The special Mumbai court will on Tuesday begin hearing arguments by the prosecution and the defence for the quantum of sentence for Ajmal Kasab, the lone surviving gunman in the Mumbai carnage. The maximum punishment Kasab can get is death penalty.
Kasab was yesterday held guilty of mass murder and waging war against India by a Special court which, however, acquitted two Indians.
In the fastest trial in a terror case, Special Judge M L Tahaliyani delivered a 1,522-page verdict in which he held that evidence in the November 26, 2008 terror attack pointed fingers at Pakistan.
The evidence also established that absconding accused, including Pakistan-based Lashkar-e-Toiba(LeT) commanders Hafeez Sayeed and Zaki-ur-Rehman Lakhvi, were involved in the terror attacks, the judge said wrapping up a year-long trial in which 658 witnesses were examined.
Except for minor charges pertaining to forgery and few others under Unlawful Activities Prevention Act, Kasab was convicted on almost all the 86 charges framed against him.
"Main tumko doshi paya hai kyun ki aapne desh ke khilaf jung kiya aur 166 logon ki jan li apne doston se milkar" (I hold you guilty of waging war against the nation along with your associates and killing 166 people)," the judge told 22-year-old Kasab, a native of Faridkot village in Punjab province of Pakistan.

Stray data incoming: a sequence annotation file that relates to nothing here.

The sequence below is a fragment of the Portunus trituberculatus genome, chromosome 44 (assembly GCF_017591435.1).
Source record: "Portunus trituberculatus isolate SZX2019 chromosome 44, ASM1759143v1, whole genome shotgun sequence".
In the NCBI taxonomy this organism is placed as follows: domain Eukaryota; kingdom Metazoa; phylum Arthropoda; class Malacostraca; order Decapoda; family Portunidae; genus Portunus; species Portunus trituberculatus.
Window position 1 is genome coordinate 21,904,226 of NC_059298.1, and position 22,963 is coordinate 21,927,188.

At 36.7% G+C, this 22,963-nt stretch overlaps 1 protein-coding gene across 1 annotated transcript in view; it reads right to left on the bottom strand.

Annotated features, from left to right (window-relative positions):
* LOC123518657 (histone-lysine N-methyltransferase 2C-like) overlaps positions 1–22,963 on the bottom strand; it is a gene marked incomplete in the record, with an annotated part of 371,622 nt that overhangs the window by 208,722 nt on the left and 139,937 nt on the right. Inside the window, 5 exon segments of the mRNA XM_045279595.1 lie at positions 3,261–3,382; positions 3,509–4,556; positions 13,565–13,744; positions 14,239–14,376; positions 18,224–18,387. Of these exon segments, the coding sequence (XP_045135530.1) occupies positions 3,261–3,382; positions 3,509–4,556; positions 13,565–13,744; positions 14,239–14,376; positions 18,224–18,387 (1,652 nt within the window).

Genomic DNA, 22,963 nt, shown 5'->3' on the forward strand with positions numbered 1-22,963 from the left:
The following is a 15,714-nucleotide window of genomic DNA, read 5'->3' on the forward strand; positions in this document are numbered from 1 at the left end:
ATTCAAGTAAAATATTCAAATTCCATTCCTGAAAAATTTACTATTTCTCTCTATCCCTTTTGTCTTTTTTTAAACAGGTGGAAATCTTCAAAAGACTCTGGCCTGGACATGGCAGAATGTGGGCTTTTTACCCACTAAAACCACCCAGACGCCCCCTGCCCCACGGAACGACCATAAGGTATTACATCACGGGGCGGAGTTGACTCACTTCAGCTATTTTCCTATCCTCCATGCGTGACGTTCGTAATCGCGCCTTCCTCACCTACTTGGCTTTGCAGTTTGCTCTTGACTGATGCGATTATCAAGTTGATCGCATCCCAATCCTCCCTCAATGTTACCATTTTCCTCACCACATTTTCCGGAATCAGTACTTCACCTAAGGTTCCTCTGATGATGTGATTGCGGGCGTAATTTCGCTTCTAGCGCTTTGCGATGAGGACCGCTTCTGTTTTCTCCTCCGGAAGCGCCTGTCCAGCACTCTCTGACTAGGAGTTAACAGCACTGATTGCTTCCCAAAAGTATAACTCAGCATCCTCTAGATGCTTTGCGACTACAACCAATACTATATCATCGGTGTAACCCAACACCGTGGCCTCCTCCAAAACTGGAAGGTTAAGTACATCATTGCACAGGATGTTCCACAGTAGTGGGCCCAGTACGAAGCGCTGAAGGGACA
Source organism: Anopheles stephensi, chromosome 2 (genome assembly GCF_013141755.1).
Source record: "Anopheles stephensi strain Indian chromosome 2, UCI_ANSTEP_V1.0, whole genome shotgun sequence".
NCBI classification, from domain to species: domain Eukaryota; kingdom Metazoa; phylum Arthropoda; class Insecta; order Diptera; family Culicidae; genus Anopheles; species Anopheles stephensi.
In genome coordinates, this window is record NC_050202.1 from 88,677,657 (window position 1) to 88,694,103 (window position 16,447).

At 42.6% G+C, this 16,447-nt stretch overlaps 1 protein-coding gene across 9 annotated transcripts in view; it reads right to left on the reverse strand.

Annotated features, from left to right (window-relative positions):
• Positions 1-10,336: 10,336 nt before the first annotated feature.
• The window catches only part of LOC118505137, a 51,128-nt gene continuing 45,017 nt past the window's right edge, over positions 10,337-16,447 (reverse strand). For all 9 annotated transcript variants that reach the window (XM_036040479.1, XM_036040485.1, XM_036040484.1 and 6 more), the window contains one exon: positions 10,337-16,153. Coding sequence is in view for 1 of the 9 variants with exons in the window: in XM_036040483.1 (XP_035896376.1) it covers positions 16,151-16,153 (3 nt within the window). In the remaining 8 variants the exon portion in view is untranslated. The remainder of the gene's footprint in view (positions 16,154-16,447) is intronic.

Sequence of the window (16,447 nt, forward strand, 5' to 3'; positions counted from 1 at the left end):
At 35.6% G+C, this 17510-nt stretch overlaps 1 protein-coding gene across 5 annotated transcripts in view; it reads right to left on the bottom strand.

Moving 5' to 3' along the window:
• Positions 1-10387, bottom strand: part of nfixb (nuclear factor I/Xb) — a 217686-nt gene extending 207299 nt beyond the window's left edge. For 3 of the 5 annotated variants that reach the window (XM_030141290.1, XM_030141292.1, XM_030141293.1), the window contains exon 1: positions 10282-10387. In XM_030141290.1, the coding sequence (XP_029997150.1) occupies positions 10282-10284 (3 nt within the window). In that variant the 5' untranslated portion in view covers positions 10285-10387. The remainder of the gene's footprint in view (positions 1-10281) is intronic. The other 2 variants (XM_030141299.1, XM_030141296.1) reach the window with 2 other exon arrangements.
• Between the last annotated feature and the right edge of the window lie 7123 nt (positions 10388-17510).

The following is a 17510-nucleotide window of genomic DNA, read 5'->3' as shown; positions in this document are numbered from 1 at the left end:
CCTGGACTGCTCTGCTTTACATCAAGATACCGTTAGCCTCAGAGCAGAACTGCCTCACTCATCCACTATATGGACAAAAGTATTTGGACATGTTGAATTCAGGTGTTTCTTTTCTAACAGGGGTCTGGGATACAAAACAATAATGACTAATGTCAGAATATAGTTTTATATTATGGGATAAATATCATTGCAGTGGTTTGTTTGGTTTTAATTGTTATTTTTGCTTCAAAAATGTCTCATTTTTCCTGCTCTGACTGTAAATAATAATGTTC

Home Minister P Chidambaram said the judgment underlines the fact that India is governed by Rule of Law in which the accused was given a fair trial.
"The judgment is a message to Pakistan that they should not export terror to India. If they do and we apprehend the terrorists we will bring them to justice and give them exemplary punishment," he said in New Delhi.
Kasab, who was unshaven and was wearing a white kurta, showed no emotions and sat impassively with his head bowed down as the verdict was pronounced in the high-security Arthur Road jail.
The court acquitted Faheem Ansari and Sabauddin Ahmed who were accused of helping LeT in plotting the terror attack. They put up a broad smile after being acquitted.
"The prosecution's evidence against these two accused is doubtful and hence the benefit of doubt must go to them", the judge said, dismissing the prosecution case based on alleged recovery of a map of terror targets the two had helped the terrorists with.
Special Prosecutor Ujwal Nikam said he was happy that Kasab was convicted and unhappy that Ansari and Ahmed were set free. "We would appeal against the acquittal," he said.
Kasab, along with nine slain terrorists also belonging to LeT, was charged with killing 166 people, including 25 foreigners, and injuring 304 others at the instance of the terror outfit during the 60-hour-siege that began in the night of November 26, 2008 bringing Mumbai on its knees.